India, which has emerged as the world's largest arms importer in the last five years, signed an $8.7 billion deal to buy 36 fighter jets from France - one of the biggest defense deals in recent years.
The high-tech Rafale jets will modernize the air force of the South Asian country that faces rivals Pakistan in the west and China in the north and east.
Indian Defense Minister Manohar Parrikar and his French counterpart Jean Yves Le Drian signed the pact on Friday in New Delhi.
Parrikar tweeted that “Rafale (jets) will significantly improve India's strike & defense capabilities.”
The first of the jets will arrive in 2019 and all 36 will be delivered in six years. India’s air force has been in urgent need of an overhaul as its aging Russian-made fleet of MiG-21s has been dwindling.
Pointing out that the jets in India’s air force date back to the 1970s and 1980s, defense analyst Gulshan Luthra in New Delhi says “this gives them (the air force) a cutting edge technology, and although the number of aircraft is small, it will be their spearhead.”
The deal with France went through several ups and downs. While New Delhi decided to buy 126 Rafale fighter jets in 2012, it later scaled down its initial plans to acquire only 36, apparently because the jets were too expensive.
But although the Rafales will help plug the gap in the air force capabilities, the air force will still not match China’s, says Luthra. “With China we are very weak, because China has been doing a lot of military buildup. We don’t have the kind of capability,” he points out.
Seeking to boost regional status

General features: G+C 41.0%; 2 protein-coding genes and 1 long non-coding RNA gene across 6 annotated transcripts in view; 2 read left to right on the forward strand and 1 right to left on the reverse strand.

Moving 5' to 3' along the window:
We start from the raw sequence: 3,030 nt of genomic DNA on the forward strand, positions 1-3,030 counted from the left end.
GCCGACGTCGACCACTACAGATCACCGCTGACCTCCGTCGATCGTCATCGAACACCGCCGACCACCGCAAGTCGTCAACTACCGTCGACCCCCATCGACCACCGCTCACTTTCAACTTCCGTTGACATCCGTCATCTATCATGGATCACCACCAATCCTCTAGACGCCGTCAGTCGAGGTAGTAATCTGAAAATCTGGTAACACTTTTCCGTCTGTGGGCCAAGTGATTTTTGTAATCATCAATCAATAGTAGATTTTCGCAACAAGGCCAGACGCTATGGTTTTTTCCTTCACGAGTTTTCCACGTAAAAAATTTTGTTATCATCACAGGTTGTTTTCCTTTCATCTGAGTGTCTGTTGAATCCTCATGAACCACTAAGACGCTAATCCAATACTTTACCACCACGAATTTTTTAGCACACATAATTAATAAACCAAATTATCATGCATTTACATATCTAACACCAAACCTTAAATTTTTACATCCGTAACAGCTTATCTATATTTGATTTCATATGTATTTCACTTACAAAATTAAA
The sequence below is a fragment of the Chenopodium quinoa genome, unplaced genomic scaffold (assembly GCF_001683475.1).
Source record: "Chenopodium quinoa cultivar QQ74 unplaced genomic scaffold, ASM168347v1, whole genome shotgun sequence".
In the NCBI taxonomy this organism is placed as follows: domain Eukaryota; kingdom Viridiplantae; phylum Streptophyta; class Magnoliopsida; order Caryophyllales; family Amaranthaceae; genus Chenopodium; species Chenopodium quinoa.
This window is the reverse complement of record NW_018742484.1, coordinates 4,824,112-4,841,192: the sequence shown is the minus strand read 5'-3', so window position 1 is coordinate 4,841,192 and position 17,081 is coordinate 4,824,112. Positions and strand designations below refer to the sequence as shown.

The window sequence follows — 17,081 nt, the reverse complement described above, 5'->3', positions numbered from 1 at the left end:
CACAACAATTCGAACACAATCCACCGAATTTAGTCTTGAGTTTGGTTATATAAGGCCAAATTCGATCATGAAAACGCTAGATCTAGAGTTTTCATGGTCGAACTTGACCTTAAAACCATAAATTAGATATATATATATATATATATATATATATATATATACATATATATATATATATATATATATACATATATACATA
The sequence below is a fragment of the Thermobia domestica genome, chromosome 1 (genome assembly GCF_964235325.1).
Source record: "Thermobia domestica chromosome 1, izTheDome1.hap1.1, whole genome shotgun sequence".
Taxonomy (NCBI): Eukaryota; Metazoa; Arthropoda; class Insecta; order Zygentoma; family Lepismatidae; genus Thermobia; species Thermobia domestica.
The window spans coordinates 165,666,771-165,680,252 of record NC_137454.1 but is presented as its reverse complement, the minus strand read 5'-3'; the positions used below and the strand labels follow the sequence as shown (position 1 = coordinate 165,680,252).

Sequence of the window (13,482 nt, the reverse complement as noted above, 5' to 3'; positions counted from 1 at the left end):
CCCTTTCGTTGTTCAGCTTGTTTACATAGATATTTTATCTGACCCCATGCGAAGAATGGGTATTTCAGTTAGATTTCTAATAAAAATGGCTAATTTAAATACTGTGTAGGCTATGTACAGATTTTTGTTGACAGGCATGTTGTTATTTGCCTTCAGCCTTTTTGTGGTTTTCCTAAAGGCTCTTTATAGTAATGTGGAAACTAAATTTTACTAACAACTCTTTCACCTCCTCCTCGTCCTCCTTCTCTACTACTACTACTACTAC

India is in the midst of a major modernization of equipment for its armed forces, partly with an eye on China and partly due to its ambitions to be counted as a major regional or even global power.
Defense experts estimate that India will spend nearly $100 billion over the next decade on buying new weapons systems.
According to the Stockholm International Peace Research Institute, India accounted for 14 percent of the total global arms imports between 2011 and 2015 - three times greater than that of its rivals China and Pakistan.
India’s huge arms imports are partly due to its failure to build a local industry to produce weapons. “Unfortunately we do not make critical technologies in India” says Luthra.
Prime Minister Narendra Modi hopes to increase domestic production of defense equipment under a "Make in India" program, but that could take years.
India’s biggest military suppliers are the United States, Russia, France and Israel.
While many of the deals involve joint production, India decided to buy the jets outright because the needs of the air force were seen as urgent.